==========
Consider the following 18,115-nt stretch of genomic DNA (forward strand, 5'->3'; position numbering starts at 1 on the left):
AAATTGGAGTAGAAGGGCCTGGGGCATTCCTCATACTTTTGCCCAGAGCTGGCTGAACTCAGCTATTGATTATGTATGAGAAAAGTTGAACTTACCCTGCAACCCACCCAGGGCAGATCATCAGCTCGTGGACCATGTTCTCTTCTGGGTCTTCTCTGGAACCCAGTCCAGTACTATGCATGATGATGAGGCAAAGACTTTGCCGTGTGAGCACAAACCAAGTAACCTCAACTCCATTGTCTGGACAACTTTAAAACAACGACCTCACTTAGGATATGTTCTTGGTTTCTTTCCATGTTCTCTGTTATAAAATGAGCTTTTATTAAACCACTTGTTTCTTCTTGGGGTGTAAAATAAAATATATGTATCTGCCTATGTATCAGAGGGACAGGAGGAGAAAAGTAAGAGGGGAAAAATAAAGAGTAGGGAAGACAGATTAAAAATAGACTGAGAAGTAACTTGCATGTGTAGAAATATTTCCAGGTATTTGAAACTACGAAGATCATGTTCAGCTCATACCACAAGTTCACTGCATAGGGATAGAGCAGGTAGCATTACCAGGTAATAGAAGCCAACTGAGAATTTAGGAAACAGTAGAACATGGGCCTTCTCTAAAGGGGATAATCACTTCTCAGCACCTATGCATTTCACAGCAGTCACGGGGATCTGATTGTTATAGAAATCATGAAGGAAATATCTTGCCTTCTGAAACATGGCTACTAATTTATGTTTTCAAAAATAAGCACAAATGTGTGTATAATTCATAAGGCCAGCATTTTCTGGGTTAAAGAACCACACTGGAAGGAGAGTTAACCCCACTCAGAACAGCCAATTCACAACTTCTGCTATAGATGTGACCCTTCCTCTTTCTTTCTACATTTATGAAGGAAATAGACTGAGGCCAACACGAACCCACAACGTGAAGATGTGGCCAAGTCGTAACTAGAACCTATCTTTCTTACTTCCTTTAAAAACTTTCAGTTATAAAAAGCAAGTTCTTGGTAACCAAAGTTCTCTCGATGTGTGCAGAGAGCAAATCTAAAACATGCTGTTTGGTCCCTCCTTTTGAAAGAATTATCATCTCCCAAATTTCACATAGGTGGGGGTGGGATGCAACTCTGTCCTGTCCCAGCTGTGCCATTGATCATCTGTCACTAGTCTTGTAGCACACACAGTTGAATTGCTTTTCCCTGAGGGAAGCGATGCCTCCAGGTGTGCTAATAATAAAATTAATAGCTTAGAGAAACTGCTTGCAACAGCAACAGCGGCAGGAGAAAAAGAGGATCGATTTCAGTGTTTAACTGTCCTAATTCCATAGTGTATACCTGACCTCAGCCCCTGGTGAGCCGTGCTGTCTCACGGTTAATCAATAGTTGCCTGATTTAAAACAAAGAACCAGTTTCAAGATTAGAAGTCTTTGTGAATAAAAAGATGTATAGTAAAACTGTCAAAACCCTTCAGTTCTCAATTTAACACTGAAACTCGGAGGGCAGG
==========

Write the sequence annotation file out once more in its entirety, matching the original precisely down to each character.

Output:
Consider the following 18,115-nt stretch of genomic DNA (forward strand, 5'->3'; position numbering starts at 1 on the left):
AAATTGGAGTAGAAGGGCCTGGGGCATTCCTCATACTTTTGCCCAGAGCTGGCTGAACTCAGCTATTGATTATGTATGAGAAAAGTTGAACTTACCCTGCAACCCACCCAGGGCAGATCATCAGCTCGTGGACCATGTTCTCTTCTGGGTCTTCTCTGGAACCCAGTCCAGTACTATGCATGATGATGAGGCAAAGACTTTGCCGTGTGAGCACAAACCAAGTAACCTCAACTCCATTGTCTGGACAACTTTAAAACAACGACCTCACTTAGGATATGTTCTTGGTTTCTTTCCATGTTCTCTGTTATAAAATGAGCTTTTATTAAACCACTTGTTTCTTCTTGGGGTGTAAAATAAAATATATGTATCTGCCTATGTATCAGAGGGACAGGAGGAGAAAAGTAAGAGGGGAAAAATAAAGAGTAGGGAAGACAGATTAAAAATAGACTGAGAAGTAACTTGCATGTGTAGAAATATTTCCAGGTATTTGAAACTACGAAGATCATGTTCAGCTCATACCACAAGTTCACTGCATAGGGATAGAGCAGGTAGCATTACCAGGTAATAGAAGCCAACTGAGAATTTAGGAAACAGTAGAACATGGGCCTTCTCTAAAGGGGATAATCACTTCTCAGCACCTATGCATTTCACAGCAGTCACGGGGATCTGATTGTTATAGAAATCATGAAGGAAATATCTTGCCTTCTGAAACATGGCTACTAATTTATGTTTTCAAAAATAAGCACAAATGTGTGTATAATTCATAAGGCCAGCATTTTCTGGGTTAAAGAACCACACTGGAAGGAGAGTTAACCCCACTCAGAACAGCCAATTCACAACTTCTGCTATAGATGTGACCCTTCCTCTTTCTTTCTACATTTATGAAGGAAATAGACTGAGGCCAACACGAACCCACAACGTGAAGATGTGGCCAAGTCGTAACTAGAACCTATCTTTCTTACTTCCTTTAAAAACTTTCAGTTATAAAAAGCAAGTTCTTGGTAACCAAAGTTCTCTCGATGTGTGCAGAGAGCAAATCTAAAACATGCTGTTTGGTCCCTCCTTTTGAAAGAATTATCATCTCCCAAATTTCACATAGGTGGGGGTGGGATGCAACTCTGTCCTGTCCCAGCTGTGCCATTGATCATCTGTCACTAGTCTTGTAGCACACACAGTTGAATTGCTTTTCCCTGAGGGAAGCGATGCCTCCAGGTGTGCTAATAATAAAATTAATAGCTTAGAGAAACTGCTTGCAACAGCAACAGCGGCAGGAGAAAAAGAGGATCGATTTCAGTGTTTAACTGTCCTAATTCCATAGTGTATACCTGACCTCAGCCCCTGGTGAGCCGTGCTGTCTCACGGTTAATCAATAGTTGCCTGATTTAAAACAAAGAACCAGTTTCAAGATTAGAAGTCTTTGTGAATAAAAAGATGTATAGTAAAACTGTCAAAACCCTTCAGTTCTCAATTTAACACTGAAACTCGGAGGGCAGG